Roscoe jerked the mower awake. It sputtered and smoked. He watched the silver puff rise into the breeze. He wondered how to make a cloud. An image came to mind of Jesus trimming the lawn in heaven. Jesus would come up close on the street of honeysuckle and sunshine without scraping the blade. Roscoe knew Jesus could do that with no problem. By the time he finished a few rows he could smell the fresh grass in the air. He stopped and inhaled thinking that if every cemetery smelled this good nobody would mind dying. Not much.

He saw a brown Lincoln pull in. It moved slower than most cars he’d seen in the Gardens. Its right front tire slipped off the pavement, cutting a shallow rut along the road.
“Hey. You can’t ride on the grass any!”
The car drove up the curving hill over towards the older section of the Gardens. Roscoe choked out the mower. Mr. Reynolds would want him to say something.
“Say it politely. But say it anyway.” Mr. Reynolds would say.

The car squeaked to a stop so loud it echoed along the tree line.
Roscoe came up on the vehicle as the door opened.
A woman’s leg, wrapped in thick beige nylons, swirled in the air trying to find the earth.
Roscoe stood still.
“Ma’am. I gotta ask that you don’t drive on the grass.”
A mumbled reply as the foot found solid ground.

She stood no more than four feet and wore sunglasses that covered half her face along with most of her profile. Her lips danced around inaudible words. Roscoe caught a whiff of her lavender powder. He coughed. The lady didn’t move. She turned her head back and forth. Behind her sunglasses weak eyes squinted.
“Ma’am. I gotta ask you–”
“Where’s Howard?” she said. Her voice was high with cracks arriving at the end of the sentence.
“Ma’am, I can help you find anyone. Been here twenty years.”
“You moved him. You people have moved my Howard somewhere. He was over there last week. But that ain’t his marker. I know his marker. That ain’t Howard’s marker!”
“Ma’am, we don’t move nobody at the Gardens. The state don’t like it, the families don’t like it and most of all, God don’t like it, at all. We don’t move folks here, ma’am. I can help you find him if you want. Whass his lass name?”
“What? I asked where you moved Howard and you start your preaching ’bout God.”
“No ma’am. I won’t preaching on nothing at all. I was just telling you…Ma’am I can help you find him. Whass his lass name?”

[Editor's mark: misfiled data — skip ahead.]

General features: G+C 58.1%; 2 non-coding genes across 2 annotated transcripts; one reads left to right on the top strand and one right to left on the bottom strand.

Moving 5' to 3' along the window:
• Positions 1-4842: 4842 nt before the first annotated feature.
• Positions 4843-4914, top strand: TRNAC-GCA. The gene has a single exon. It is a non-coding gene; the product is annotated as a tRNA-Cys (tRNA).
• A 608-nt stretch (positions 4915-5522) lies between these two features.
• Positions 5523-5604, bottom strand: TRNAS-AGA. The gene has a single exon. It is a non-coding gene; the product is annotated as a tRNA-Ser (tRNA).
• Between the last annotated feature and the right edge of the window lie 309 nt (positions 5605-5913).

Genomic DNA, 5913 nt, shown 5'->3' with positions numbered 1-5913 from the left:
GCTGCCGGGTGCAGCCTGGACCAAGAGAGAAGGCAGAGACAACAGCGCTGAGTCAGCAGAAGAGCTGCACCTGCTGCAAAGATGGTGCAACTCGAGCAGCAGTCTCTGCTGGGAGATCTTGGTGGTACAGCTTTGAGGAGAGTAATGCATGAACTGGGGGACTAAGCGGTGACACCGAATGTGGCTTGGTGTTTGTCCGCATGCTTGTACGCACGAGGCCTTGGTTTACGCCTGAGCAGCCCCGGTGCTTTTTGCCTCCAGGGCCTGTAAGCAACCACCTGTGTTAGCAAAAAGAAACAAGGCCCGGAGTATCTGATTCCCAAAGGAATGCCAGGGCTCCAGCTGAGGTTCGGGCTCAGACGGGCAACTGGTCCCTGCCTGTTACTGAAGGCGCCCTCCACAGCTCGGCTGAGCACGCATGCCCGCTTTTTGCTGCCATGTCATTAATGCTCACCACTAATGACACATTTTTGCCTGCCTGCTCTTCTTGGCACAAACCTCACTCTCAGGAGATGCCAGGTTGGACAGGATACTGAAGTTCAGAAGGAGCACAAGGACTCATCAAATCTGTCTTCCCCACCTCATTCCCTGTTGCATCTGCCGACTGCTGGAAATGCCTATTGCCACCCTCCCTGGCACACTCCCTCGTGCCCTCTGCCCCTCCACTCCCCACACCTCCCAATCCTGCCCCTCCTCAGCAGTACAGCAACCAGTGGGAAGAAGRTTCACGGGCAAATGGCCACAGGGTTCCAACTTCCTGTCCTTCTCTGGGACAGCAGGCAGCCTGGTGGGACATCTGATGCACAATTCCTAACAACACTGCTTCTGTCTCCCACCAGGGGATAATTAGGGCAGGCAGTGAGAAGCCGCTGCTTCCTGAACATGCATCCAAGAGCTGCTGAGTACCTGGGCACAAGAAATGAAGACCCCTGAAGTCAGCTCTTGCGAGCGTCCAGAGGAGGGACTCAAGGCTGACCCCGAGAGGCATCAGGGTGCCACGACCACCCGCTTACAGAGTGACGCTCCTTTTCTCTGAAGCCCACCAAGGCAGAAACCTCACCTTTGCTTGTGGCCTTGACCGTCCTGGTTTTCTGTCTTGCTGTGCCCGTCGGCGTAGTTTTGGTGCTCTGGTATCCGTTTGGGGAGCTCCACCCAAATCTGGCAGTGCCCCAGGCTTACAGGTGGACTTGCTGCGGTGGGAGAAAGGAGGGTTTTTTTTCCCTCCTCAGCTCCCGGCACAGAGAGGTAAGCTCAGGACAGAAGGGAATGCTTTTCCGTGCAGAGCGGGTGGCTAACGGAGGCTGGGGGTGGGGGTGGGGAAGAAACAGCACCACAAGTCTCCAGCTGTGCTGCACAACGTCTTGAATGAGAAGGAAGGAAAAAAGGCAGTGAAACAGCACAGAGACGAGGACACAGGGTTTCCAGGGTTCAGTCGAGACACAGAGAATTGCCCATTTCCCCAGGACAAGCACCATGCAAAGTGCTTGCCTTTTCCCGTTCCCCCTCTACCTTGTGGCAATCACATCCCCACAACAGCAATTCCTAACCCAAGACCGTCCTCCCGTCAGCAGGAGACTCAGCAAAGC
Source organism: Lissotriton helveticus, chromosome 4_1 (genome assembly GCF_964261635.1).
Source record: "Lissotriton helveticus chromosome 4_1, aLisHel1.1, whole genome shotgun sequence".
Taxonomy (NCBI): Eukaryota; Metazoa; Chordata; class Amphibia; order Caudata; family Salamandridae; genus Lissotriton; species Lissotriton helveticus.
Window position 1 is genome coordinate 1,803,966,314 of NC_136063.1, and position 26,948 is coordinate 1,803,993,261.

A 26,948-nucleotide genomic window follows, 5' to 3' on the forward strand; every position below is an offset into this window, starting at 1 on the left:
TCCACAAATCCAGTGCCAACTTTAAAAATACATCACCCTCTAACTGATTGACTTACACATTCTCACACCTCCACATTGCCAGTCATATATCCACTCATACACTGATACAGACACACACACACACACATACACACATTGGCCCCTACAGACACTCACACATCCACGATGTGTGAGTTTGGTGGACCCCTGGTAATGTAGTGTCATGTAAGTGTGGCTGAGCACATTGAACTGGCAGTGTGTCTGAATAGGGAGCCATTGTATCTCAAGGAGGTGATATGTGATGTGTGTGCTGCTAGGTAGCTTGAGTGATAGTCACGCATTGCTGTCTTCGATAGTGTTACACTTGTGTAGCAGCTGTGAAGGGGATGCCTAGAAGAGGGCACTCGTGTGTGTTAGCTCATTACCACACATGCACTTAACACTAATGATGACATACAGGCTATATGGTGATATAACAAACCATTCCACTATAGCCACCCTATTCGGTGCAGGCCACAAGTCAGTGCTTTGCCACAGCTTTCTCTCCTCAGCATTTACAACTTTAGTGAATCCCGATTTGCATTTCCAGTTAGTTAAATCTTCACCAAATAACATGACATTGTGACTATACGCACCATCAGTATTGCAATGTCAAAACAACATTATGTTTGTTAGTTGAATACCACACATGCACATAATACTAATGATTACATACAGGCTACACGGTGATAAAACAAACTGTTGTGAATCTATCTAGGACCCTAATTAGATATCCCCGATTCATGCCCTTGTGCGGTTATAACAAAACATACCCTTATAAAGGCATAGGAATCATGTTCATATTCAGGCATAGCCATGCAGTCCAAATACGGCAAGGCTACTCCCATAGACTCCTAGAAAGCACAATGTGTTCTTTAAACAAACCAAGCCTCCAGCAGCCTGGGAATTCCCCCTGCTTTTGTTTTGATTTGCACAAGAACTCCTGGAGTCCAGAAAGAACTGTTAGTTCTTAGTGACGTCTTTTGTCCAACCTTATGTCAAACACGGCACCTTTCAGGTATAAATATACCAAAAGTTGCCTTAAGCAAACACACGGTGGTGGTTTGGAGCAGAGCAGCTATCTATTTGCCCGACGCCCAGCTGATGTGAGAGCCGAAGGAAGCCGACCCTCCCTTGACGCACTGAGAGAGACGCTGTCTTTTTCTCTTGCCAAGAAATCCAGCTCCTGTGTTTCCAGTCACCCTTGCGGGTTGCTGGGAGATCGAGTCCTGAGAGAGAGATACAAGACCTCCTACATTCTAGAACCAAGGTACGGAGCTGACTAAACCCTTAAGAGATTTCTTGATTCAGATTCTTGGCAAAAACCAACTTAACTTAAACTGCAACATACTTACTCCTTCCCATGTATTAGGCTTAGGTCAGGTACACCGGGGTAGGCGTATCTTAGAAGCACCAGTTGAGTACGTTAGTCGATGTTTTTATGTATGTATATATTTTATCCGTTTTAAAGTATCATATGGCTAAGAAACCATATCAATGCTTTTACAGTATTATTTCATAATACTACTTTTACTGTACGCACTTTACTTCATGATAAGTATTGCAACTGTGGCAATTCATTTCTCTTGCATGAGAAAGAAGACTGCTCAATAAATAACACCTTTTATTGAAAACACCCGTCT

“Carlyle. Howard Carlyle. He was 6 foot tall with this wavy black hair. No gray hair. Howard never had no gray hair. Beautiful black hair. He was near–”
“The white stone. He over by the white stone.” Roscoe said.
“Well, I don’t know anyone named Whitestone. And I’m sure my Howard doesn’t either.”
“No ma’am. White stone ain’t a person it’s a stone. That’s white. Is over that little hill and to the right some. You’ll see it plenty. Carlyle is next to Mrs. Hewitt”
“Abigail Hewitt! That’s right. My Howard is next to Abigail.” she said. A smile cracked the foundation on her face.
“Yes ma’am. Her marker it just say Hewitt but I know it’s a woman’s marker on account of only a man comes sees it. You can tell a person by who visits their marker.” Roscoe said.
“I bet so. Thank you. Over by the white stone? Thank you.”

She bent back into the brown Lincoln. They both topped the hill slowly. Roscoe heard the brakes squeak again before he pulled the lawn mower cord. He enjoyed the vibrations coming up through his hands. The silence hiding beneath the lawn mower’s whine let Roscoe’s mind drift into the privacy of loud noises. Cars drove by him as he cut down by the road. He felt the whoosh of warm air, smelled their exhaust but still heard nothing but the whine of the lawn mower. He noticed the grass clippings flying up and to the right. They looked like tiny helicopters to him. He remembered the helicopter seeds that would drift out of the wind in his Momma’s back yard. He’d throw them back up and laugh. When no one looked, he’d still do it. He finished up near 4 pm. The Chrysler was long gone and Roscoe had seen no other visitors all day. He liked his days productive, imaginative, and silent.

To avoid the giant gray house he left the Gardens from the back of the cemetery. Over the hill, passed that white stone and through the part where all the old, old graves where. The Confederate graves with names like Obadiah or Esther etched in them and mold sleeping on the sides. Bent over stone almost touched the earth. Roscoe let them be. God don’t want nobody touching no markers, he figured. If God wants the marker to fall, then let it fall Roscoe.
“Ain’t no mind of mine.” he said.

He cut through the woods and journeyed across the tracks. Roscoe came up on a privacy fence he hadn’t seen last time he went this way. He walked along the fence, towards the bridge, hoping to find the end so he could get back into town. The fence ended at the bridge. Roscoe came out a way up from the giant gray house. From this angle he could see the backyard completely. He looked at the landfill of a yard and letting his eyes drift upward they locked on a person in a back window.

Her hair was matted on top with ragged, unkempt bushes of hair on the side. Roscoe froze. She lifted a dirty hand and waved. Roscoe waved back. Across the top of the window an adult arm flashed then drew the curtain closed. Roscoe stood still. He didn’t know what he was waiting for, but he waited anyway. He replayed the girl’s image in his mind. Her wave, her hair.
Later that night, when Roscoe talked to Jesus, he asked
“Did you see her crying to?”

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